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creatingI find that retirement is the perfect situation from which to “start over.” In fact, I believe in starting over, in greater or lessor degree throughout life.

No doubt many are unable to do this. Circumstances don’t always allow a person to quit one sort of life and try on another.

There may be children, or a spouse, or finances that simply don’t give you that option.

But retirement is a tradition time of new beginnings. As we put away the work-a-day world, and seek how to use that new-found leisure, we are truly re-inventing ourselves. We decide whether to sell and move to another type of life, be it a new state or even a new country. We choose to live in a traditional neighborhood, a high-rise, condo, or small cottage by a lake or woodland.

We are constrained by children no more, but may want to stay close to loved ones. We may on the other hand, seek an entirely new weather zone, as tens of thousands of retirees head to the south.

But even if we don’t move physically, we still find ourselves with time to do things we have claimed to want, yet never had the time to do. Be it a hobby, or even a small business, we are excited by the prospect of all that “free time.”

But what I find, is that the time can be a millstone around your neck if you are not happy in your lifestyle. If you are not where you want to be, and with whom you want to be, then time is endless and unproductive and unfulfilled.

For a number of years, around four, I was not happy where I was. I had grown unhappy living in our meadow with all its restrictions. Living in the middle of a square mile, in the middle of a woodland sounds wonderful, and in many many ways it was for a long time. But eventually it grows wearisome to be so far from a decent city (20+ miles), and constrained by weather so often.

Snow comes across the fields and drifts in at the most unwanted places–the lane you wish to drive down. In the spring and fall, rains turn dirt lanes into quagmires of mud. You learn to go when you can, and make do the rest of the time.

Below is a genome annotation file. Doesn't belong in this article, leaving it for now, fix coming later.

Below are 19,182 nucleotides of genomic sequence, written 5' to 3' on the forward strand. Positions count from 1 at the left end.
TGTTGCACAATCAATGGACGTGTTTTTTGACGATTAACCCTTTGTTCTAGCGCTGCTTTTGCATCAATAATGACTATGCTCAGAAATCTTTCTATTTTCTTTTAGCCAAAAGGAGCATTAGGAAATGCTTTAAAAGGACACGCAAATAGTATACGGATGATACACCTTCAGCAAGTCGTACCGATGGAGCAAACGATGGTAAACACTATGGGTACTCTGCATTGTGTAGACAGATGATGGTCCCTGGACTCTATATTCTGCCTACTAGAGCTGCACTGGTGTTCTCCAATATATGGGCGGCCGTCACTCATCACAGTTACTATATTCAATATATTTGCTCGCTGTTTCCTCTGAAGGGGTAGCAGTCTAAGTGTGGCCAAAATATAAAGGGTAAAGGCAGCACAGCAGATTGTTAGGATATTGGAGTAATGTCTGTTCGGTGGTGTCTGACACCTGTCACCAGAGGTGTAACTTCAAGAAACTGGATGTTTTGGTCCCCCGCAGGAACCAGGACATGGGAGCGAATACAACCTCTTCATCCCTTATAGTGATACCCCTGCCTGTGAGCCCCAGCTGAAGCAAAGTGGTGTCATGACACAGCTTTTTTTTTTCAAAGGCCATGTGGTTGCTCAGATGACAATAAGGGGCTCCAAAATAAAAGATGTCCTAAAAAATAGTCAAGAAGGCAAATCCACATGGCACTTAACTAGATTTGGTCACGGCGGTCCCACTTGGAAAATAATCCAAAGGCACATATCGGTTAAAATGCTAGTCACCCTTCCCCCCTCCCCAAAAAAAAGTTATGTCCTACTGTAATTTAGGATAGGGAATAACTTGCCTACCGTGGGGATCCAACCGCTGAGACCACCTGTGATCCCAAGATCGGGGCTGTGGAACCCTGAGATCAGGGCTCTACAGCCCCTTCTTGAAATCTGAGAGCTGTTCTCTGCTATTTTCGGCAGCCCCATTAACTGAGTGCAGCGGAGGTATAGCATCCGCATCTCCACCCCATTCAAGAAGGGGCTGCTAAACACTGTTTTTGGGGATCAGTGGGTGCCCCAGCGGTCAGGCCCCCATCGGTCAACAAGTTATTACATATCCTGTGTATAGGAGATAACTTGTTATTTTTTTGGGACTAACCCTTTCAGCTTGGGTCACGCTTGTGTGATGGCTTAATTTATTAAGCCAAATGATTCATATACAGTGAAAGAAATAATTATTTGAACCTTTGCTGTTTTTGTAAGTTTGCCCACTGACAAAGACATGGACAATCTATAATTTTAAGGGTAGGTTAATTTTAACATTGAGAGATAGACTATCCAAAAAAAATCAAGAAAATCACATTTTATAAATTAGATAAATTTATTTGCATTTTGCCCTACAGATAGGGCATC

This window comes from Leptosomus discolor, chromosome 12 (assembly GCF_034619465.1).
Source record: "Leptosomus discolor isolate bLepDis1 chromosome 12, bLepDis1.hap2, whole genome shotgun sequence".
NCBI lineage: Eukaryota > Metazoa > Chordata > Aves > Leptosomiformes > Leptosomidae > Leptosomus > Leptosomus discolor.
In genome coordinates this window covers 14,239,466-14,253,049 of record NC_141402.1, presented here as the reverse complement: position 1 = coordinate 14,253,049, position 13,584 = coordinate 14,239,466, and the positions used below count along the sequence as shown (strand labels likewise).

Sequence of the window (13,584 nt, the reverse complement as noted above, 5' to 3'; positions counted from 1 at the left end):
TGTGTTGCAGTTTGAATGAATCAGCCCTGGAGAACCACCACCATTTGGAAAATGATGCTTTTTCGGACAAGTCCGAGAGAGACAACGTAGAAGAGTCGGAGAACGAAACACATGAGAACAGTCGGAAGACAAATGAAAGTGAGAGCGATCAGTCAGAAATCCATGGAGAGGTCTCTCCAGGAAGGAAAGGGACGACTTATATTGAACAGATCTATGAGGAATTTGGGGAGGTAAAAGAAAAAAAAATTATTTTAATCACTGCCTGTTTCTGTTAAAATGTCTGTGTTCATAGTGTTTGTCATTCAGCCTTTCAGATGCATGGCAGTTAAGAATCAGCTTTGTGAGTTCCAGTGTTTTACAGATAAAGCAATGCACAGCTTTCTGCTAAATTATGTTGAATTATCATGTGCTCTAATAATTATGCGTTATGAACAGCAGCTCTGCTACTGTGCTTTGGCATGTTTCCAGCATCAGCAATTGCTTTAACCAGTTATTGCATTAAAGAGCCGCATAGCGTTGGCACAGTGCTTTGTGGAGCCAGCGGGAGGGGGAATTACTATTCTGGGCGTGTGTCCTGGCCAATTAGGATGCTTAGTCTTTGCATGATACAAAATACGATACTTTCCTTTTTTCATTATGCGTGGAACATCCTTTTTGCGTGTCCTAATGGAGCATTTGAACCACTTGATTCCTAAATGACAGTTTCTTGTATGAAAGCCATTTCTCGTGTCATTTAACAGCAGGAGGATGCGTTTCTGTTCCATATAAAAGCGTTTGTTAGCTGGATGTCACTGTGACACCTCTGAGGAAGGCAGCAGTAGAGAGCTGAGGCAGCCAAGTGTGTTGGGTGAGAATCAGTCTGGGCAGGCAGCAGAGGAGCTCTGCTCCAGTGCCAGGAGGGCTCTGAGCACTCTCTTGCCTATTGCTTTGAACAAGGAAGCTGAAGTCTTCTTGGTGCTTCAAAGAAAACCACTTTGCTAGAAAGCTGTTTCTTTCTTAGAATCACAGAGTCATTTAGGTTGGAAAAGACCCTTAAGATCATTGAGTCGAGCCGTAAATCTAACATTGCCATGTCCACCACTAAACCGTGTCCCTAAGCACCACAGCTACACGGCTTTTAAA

To pass the time, I spent a lot of time online. I became a better cook. I watched a lot of TV. I got used to being homebound. My husband found it all easier to handle–he’s more of a recluse than I am.

Moving to Las Cruces has been wonderful. We love the weather, we love our home, our neighbors are all nice people, the kids and dogs are all sweet and fun. We are utterly happy. My husband has developed into quite a woodworker. I still work at expanding my recipe repertoire. I engage in numerous crafts and hobbies, and I exercise by walking and swimming. I shop when I feel like it, not when I can. I attend mass every Sunday.

My days are busy. Although I complain about that, I love it. I have tons more energy than ever before, and I relax in the evening, smiling at all the things I got done. I don’t enjoy every thing I do, (housework will never be my love), but I enjoy the process of living.

I find that without really trying, I invented myself once more. And as the months go by, I find that I keep tinkering with me and my life, and it’s all so fun. With daylight savings time, I found my walking at dawn turned to another hour of “night”. So I revised my schedule and do housework at six in the morning for an hour and then Diego gets his exercise.

I shop on Mondays instead of Wednesday. I moved swimming to Tuesday instead of three days starting on Wednesday.

I added volunteer work on Sunday.

I love schedules, but hate getting into a rut. I’m a constant tinkerer with my life. I like things to be orderly but flexible enough to give when the inevitable appointment for something or other steps right in the middle.

Nobody says you have to eat at 6 pm if you prefer 2 pm. Nobody says you have to shop at 9 am if your store opens at 7 and you want to get your errands done.

We are always about the business of testing out our lives, and trying to fine tune them. We should be about that. Anything else is stale and boring.

Kick start your life. Sit down and figure out what is not working, or not working as well as you would like. Scuttle all schedules and rethink the whole thing. If you have a significant other in your life, by all means sit down and get input and reaction.

If cleaning house at 3 am works, do it. Lunch can be at 9 am if you want it to be.

Retirement means not having to explain yourself or make excuses. Live with what works for you, and be ready and willing to tweak it often and as much as you like. It’s your life after all.

Live it!

 

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